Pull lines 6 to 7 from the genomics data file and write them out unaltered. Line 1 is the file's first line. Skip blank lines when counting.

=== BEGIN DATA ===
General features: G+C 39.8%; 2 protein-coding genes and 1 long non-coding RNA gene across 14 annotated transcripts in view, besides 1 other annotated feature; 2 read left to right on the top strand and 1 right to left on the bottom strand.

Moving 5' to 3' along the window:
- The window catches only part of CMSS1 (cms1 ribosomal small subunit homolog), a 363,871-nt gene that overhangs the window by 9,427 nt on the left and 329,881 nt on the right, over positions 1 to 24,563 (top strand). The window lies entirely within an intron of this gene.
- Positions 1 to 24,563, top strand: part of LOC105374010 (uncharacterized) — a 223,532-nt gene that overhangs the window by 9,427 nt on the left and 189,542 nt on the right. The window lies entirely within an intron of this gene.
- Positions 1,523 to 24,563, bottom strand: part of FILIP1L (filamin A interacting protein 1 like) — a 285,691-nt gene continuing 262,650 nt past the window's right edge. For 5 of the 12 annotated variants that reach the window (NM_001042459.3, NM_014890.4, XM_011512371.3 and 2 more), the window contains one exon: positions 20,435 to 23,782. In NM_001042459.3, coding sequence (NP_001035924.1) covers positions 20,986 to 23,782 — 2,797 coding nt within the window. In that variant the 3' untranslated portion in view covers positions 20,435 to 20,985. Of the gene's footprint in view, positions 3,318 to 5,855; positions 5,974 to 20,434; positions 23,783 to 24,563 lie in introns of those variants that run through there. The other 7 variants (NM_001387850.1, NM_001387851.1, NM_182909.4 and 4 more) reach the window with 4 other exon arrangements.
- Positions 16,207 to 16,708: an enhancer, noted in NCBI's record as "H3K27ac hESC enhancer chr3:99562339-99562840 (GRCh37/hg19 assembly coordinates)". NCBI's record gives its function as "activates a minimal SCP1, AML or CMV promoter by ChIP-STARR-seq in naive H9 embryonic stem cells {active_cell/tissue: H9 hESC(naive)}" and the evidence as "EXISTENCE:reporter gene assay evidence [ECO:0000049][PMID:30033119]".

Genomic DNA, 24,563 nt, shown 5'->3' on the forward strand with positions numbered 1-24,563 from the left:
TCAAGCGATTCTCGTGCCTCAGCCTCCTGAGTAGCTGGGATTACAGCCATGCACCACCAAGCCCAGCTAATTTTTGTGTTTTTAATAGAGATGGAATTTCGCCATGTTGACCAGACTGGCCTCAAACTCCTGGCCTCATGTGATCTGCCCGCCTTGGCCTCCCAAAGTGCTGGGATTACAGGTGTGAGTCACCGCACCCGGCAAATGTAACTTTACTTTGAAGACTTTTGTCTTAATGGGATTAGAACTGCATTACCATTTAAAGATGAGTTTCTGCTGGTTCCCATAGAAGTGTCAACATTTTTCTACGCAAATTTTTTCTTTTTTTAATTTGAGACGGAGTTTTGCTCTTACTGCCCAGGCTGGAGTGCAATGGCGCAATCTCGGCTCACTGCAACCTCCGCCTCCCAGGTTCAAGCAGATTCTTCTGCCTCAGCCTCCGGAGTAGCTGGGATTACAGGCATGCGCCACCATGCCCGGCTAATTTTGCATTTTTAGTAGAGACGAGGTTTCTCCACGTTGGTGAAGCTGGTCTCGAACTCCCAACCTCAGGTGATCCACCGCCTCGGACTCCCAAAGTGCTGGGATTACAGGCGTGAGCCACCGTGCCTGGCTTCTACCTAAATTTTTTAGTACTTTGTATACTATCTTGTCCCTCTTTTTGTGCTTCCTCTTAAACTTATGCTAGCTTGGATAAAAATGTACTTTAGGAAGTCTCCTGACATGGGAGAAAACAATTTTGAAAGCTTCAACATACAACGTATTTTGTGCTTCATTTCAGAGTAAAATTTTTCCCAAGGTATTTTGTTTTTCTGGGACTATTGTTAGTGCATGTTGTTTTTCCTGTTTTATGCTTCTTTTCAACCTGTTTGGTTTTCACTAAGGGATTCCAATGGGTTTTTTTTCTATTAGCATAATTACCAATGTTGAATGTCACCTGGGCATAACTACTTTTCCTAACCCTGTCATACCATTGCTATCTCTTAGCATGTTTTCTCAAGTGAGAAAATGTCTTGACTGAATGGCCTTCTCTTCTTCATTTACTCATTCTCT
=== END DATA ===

- Positions 16,207 to 16,708: an enhancer, noted in NCBI's record as "H3K27ac hESC enhancer chr3:99562339-99562840 (GRCh37/hg19 assembly coordinates)". NCBI's record gives its function as "activates a minimal SCP1, AML or CMV promoter by ChIP-STARR-seq in naive H9 embryonic stem cells {active_cell/tissue: H9 hESC(naive)}" and the evidence as "EXISTENCE:reporter gene assay evidence [ECO:0000049][PMID:30033119]".

Genomic DNA, 24,563 nt, shown 5'->3' on the forward strand with positions numbered 1-24,563 from the left: